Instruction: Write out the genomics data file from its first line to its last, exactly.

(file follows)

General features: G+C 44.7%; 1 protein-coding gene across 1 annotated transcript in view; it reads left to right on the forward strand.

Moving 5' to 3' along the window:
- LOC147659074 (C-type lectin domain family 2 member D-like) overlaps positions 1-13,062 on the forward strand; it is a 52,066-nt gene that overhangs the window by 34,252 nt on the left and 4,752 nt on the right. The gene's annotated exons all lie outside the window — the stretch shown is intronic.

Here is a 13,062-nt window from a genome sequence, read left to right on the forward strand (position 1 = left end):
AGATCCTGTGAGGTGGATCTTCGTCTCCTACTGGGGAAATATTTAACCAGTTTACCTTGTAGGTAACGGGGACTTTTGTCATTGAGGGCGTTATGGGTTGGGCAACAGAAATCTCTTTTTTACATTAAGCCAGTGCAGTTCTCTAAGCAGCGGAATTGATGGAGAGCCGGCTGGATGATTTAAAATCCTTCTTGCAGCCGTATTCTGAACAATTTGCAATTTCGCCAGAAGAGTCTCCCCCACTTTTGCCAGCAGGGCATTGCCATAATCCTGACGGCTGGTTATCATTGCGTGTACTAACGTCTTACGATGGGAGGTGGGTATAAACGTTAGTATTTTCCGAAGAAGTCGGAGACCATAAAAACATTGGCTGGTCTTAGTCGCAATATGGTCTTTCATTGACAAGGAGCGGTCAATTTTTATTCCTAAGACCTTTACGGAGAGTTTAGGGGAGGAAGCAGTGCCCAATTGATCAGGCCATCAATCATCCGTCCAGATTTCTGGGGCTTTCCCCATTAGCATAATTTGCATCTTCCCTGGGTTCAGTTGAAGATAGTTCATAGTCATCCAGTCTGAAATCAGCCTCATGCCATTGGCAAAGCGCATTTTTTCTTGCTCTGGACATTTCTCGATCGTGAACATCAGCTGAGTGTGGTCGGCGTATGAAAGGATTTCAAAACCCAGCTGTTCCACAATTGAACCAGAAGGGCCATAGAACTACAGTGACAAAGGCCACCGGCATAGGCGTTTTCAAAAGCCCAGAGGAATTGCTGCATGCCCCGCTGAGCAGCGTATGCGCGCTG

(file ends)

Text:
General features: G+C 44.7%; 1 protein-coding gene across 1 annotated transcript in view; it reads left to right on the forward strand.

Moving 5' to 3' along the window:
- LOC147659074 (C-type lectin domain family 2 member D-like) overlaps positions 1-13,062 on the forward strand; it is a 52,066-nt gene that overhangs the window by 34,252 nt on the left and 4,752 nt on the right. The gene's annotated exons all lie outside the window — the stretch shown is intronic.

Here is a 13,062-nt window from a genome sequence, read left to right on the forward strand (position 1 = left end):
AGATCCTGTGAGGTGGATCTTCGTCTCCTACTGGGGAAATATTTAACCAGTTTACCTTGTAGGTAACGGGGACTTTTGTCATTGAGGGCGTTATGGGTTGGGCAACAGAAATCTCTTTTTTACATTAAGCCAGTGCAGTTCTCTAAGCAGCGGAATTGATGGAGAGCCGGCTGGATGATTTAAAATCCTTCTTGCAGCCGTATTCTGAACAATTTGCAATTTCGCCAGAAGAGTCTCCCCCACTTTTGCCAGCAGGGCATTGCCATAATCCTGACGGCTGGTTATCATTGCGTGTACTAACGTCTTACGATGGGAGGTGGGTATAAACGTTAGTATTTTCCGAAGAAGTCGGAGACCATAAAAACATTGGCTGGTCTTAGTCGCAATATGGTCTTTCATTGACAAGGAGCGGTCAATTTTTATTCCTAAGACCTTTACGGAGAGTTTAGGGGAGGAAGCAGTGCCCAATTGATCAGGCCATCAATCATCCGTCCAGATTTCTGGGGCTTTCCCCATTAGCATAATTTGCATCTTCCCTGGGTTCAGTTGAAGATAGTTCATAGTCATCCAGTCTGAAATCAGCCTCATGCCATTGGCAAAGCGCATTTTTTCTTGCTCTGGACATTTCTCGATCGTGAACATCAGCTGAGTGTGGTCGGCGTATGAAAGGATTTCAAAACCCAGCTGTTCCACAATTGAACCAGAAGGGCCATAGAACTACAGTGACAAAGGCCACCGGCATAGGCGTTTTCAAAAGCCCAGAGGAATTGCTGCATGCCCCGCTGAGCAGCGTATGCGCGCTG